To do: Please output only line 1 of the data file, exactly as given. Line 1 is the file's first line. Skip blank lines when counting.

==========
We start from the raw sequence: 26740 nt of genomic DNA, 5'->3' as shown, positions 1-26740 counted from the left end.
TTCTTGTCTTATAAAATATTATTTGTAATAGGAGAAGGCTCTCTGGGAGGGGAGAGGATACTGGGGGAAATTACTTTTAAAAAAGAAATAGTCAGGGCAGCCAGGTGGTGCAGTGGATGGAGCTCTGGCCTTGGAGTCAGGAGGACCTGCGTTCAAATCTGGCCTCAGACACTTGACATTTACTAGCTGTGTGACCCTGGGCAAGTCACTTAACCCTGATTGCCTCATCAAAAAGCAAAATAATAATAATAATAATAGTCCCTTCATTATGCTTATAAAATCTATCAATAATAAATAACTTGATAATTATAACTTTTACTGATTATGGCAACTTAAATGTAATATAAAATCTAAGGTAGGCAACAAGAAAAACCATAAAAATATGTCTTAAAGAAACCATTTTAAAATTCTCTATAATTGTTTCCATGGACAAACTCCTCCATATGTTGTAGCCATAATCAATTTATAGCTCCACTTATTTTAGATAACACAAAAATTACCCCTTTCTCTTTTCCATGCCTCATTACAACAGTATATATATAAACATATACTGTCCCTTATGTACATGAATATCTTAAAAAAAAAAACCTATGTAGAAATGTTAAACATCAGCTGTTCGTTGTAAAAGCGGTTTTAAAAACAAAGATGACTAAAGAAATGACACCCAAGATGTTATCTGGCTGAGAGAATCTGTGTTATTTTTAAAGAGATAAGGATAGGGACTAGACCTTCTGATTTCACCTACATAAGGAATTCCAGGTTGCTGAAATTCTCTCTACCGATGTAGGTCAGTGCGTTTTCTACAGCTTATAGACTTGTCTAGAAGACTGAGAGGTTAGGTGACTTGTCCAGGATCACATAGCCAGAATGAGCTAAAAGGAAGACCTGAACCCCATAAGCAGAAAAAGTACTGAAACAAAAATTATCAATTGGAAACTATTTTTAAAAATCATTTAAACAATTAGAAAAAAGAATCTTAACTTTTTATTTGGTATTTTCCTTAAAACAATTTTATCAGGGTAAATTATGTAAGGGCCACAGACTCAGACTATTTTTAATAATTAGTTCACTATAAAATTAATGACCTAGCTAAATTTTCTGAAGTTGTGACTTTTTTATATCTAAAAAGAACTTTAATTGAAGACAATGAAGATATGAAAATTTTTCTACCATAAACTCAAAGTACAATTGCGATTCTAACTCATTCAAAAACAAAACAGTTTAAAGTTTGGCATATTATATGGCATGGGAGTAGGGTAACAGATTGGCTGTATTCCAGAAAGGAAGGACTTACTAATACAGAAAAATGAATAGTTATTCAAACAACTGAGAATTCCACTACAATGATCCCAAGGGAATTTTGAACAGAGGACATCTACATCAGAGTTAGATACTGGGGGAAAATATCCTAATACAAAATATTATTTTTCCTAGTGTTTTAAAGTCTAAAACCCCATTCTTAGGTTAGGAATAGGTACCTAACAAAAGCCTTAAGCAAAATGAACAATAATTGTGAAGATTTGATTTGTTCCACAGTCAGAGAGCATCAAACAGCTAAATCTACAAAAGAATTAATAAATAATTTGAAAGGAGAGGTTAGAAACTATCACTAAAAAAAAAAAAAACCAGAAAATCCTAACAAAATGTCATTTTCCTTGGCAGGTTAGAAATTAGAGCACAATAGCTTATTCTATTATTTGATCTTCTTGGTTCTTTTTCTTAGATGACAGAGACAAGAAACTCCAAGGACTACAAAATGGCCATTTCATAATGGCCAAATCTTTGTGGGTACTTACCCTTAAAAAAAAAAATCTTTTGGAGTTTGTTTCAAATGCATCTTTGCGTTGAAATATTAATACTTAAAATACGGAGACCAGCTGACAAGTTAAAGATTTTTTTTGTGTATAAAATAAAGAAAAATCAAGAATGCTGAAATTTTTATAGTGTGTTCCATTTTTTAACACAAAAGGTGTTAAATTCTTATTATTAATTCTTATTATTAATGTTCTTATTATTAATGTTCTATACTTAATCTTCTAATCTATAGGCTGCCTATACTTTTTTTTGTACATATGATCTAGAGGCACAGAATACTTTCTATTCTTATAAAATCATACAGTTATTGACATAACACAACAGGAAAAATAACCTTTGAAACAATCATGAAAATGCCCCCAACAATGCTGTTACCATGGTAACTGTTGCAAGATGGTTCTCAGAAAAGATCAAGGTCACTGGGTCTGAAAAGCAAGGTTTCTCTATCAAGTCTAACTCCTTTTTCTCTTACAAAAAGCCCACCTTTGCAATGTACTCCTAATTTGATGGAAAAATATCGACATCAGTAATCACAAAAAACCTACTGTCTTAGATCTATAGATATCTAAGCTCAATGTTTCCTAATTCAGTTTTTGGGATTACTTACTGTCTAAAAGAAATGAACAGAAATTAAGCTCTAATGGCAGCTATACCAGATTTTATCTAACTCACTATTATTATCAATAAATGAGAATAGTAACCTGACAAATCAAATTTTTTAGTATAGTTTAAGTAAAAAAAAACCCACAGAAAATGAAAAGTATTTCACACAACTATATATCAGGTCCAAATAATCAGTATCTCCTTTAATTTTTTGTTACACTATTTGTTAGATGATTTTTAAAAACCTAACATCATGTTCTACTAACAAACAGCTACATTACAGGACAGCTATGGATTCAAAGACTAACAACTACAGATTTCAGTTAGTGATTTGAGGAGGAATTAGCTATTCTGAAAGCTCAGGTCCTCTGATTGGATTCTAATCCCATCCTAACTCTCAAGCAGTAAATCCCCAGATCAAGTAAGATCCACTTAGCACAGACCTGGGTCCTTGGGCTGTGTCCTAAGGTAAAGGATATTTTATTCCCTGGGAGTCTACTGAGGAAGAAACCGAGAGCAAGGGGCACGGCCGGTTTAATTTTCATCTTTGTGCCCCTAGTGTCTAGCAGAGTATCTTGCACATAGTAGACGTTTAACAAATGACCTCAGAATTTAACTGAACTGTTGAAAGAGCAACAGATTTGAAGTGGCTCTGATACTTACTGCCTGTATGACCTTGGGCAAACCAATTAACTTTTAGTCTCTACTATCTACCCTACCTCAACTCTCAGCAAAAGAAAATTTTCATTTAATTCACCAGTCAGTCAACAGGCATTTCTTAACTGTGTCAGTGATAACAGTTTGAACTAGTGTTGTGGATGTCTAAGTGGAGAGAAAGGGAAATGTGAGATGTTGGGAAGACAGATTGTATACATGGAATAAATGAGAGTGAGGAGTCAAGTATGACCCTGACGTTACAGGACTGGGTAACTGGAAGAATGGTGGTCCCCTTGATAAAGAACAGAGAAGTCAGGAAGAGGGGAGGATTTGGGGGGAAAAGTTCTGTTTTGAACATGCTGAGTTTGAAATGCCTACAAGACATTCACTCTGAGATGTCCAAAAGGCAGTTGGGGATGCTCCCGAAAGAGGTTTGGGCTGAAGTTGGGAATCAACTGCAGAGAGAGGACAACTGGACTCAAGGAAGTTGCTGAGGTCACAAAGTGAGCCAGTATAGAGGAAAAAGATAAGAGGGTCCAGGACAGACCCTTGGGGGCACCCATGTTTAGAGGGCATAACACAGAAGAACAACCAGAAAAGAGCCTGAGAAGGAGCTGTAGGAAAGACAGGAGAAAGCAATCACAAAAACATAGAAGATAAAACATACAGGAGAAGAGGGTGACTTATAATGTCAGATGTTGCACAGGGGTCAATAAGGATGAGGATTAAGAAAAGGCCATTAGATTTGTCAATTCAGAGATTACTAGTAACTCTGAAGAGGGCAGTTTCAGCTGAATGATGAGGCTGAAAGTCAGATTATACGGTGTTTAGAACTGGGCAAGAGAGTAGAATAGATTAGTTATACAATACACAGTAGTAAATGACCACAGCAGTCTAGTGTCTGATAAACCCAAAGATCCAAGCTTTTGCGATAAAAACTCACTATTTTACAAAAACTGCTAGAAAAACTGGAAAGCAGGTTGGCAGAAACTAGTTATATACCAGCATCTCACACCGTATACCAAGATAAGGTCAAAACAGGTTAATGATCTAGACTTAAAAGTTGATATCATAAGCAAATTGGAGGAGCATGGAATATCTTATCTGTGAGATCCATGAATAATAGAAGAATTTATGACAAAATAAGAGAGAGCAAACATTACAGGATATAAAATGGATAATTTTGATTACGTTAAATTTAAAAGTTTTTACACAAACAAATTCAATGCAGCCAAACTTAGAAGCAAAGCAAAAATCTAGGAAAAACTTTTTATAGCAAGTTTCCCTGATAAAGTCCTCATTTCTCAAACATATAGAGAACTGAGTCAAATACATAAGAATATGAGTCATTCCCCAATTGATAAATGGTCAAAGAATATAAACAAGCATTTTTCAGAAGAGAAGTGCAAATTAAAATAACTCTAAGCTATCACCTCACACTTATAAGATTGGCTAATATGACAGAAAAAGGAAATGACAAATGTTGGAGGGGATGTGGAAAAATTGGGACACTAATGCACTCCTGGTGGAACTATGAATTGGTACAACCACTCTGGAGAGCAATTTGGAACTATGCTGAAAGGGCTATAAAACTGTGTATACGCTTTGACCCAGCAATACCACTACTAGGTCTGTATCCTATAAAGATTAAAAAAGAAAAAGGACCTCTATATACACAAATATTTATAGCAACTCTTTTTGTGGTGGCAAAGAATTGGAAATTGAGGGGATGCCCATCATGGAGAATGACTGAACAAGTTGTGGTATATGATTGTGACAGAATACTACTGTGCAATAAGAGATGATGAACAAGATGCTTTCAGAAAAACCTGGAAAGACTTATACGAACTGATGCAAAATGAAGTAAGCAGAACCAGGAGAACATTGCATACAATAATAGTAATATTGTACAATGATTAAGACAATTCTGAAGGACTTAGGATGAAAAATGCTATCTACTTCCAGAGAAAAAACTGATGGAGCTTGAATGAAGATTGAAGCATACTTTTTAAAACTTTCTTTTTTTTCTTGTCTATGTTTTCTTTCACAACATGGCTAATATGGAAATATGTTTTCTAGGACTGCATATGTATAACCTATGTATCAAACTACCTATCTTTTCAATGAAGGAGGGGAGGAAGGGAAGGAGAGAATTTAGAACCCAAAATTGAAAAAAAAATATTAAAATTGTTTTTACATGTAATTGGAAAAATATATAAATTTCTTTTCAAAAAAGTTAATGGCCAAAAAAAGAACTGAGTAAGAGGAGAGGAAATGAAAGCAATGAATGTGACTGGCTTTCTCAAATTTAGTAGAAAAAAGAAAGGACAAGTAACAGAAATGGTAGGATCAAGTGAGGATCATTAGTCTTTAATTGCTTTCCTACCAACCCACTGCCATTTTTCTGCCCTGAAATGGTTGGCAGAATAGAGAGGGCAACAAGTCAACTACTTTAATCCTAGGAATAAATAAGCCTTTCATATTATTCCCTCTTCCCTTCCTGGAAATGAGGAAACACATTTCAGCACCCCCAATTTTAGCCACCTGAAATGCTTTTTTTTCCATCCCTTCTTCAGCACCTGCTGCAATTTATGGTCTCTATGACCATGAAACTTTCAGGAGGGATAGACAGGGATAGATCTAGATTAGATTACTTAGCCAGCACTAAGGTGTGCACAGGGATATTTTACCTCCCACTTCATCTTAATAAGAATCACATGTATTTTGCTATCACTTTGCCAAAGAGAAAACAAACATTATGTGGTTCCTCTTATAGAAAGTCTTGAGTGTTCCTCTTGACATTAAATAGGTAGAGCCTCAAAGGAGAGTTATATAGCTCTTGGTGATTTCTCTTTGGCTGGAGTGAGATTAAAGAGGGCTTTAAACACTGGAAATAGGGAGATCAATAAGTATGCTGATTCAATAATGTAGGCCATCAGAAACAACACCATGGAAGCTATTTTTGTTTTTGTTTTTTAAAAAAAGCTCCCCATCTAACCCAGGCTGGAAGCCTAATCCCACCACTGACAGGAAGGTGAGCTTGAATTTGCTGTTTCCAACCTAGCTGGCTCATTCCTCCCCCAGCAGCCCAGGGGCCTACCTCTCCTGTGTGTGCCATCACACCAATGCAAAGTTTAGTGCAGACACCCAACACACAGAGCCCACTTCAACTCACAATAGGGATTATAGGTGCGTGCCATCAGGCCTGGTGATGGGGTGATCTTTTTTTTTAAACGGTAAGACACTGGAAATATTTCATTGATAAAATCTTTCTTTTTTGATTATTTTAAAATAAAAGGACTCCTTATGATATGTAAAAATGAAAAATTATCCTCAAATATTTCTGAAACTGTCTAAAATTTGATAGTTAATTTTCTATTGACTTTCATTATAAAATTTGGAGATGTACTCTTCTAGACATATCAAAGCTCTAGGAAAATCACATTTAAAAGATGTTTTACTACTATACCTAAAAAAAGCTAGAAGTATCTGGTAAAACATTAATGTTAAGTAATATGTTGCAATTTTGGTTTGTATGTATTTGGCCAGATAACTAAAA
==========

We start from the raw sequence: 26740 nt of genomic DNA, 5'->3' as shown, positions 1-26740 counted from the left end.